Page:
129 years of history in WA communities

Humble beginnings

Ngala’s story began in 1890, and was known as ‘The House of Mercy’, a refuge and maternity home for young pregnant women. It later became known as Alexandra Home for Women.

The Home’s policy was to keep mothers and babies together as much as possible. However, many babies born in the Home were fostered or adopted. This practice continued until the 1980s. The separation from family had significant impacts for many.

In 1949, the Alexandra House for Women opened their first training facility in WA for mothercraft nurses. It was named Alexandra Home for Mothers and Babies and Mothercraft Training School, and later, changed to Ngala Mothercraft Home and Training Centre Inc. Ngala was chosen from Aboriginal Noongar language and means ‘We two, the dual between parents and children’. The centre soon included infant health nurse training (now child health nursing) for registered nurses and midwives.

A new direction

Ngala’s first Childcare centre opened in 1971 with places for 54 children. It was one of very few registered not-for-profit day nurseries in Perth in response to a community need for affordable childcare.

During the 1980s, Ngala changed its focus to family-centred approaches. Ngala was no longer involved in out of home care for children or mothercraft training. Child Health Nursing training was transferred to Curtin University in 1985.

100 years of service

In 1990, the early Child Health Hotline began operating out of hours by child health nurses, which laid the foundation for the Ngala Helpline (now Ngala Parenting Line).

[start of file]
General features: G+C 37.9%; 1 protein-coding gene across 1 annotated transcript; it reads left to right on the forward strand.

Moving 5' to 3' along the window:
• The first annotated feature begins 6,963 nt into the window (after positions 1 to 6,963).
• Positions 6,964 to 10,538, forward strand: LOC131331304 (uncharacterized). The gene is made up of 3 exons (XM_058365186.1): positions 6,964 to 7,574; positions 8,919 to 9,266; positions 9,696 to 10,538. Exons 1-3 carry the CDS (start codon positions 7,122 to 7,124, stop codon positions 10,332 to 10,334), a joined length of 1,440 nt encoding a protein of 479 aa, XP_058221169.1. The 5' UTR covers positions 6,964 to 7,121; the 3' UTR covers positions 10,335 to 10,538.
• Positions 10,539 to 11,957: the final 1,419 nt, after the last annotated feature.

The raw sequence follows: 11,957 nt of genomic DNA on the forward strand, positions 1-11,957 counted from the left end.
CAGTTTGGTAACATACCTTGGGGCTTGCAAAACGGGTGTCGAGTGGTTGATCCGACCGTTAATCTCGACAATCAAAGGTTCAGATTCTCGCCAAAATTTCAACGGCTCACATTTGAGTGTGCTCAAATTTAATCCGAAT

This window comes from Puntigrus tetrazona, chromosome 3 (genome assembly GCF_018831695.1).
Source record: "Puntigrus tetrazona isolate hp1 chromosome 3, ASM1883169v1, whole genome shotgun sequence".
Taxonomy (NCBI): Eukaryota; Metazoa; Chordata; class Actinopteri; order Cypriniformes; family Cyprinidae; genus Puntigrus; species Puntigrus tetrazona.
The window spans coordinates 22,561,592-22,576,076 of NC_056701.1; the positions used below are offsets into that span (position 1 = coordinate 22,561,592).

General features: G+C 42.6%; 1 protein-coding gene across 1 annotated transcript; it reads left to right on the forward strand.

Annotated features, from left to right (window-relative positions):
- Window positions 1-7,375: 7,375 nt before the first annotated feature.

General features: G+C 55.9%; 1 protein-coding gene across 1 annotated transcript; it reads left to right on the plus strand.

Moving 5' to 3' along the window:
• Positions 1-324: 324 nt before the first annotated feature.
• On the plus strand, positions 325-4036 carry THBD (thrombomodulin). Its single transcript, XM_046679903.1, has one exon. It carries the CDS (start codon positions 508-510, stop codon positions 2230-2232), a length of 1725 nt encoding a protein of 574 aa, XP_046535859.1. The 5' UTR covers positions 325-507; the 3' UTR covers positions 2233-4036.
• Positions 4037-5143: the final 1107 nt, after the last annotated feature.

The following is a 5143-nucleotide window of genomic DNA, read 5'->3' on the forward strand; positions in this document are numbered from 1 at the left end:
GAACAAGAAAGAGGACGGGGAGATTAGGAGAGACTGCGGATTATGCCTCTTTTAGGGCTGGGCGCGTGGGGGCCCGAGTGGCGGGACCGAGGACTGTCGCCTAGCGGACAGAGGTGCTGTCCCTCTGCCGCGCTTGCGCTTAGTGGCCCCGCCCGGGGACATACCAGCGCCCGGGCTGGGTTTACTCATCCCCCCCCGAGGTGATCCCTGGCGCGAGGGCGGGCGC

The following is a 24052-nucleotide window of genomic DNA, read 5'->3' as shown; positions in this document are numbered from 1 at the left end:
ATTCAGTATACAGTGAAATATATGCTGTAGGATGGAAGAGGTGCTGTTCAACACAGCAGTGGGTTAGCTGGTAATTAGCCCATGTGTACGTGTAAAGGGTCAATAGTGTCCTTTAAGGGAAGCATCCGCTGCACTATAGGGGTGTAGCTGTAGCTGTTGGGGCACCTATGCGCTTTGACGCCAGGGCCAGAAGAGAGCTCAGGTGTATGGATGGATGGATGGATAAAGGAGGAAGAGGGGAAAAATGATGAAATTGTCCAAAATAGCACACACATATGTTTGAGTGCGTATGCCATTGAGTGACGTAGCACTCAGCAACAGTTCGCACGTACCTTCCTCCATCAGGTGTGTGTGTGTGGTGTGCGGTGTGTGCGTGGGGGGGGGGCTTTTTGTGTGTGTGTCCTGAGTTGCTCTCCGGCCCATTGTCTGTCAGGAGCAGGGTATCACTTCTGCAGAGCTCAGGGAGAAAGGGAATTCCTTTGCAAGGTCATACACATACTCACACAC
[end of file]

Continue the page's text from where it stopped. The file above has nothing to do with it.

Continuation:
Exciting new evidence emerged about early brain development and perinatal mental health, which was used to improve Ngala’s services. We embraced a holistic approach to early parenting education and support.

In 1995, a move to the current Kensington premises marked a new growth period for Ngala Family Resource Centre, as it was known. Expansion began into the community in outer metropolitan and country areas with group and education programs.

The 1990s also marked the beginning of Ngala’s strong partnership approach. Our focus on working with the whole family, not just mothers and babies, positioned Ngala to champion father inclusive practice in the early years with our Hey Dad program, now DadsWA.

2019 and beyond

Today, Ngala operates across Western Australia, and continues to use the latest internal and external research and training, alongside community stories and experiences to develop and deliver services that meet the needs of today’s parents and children.


Ngala sincerely regrets the trauma caused to parents and their children and families by past adoption practices. We commend the formal apologies by the State and Federal Governments in 2010 and 2013.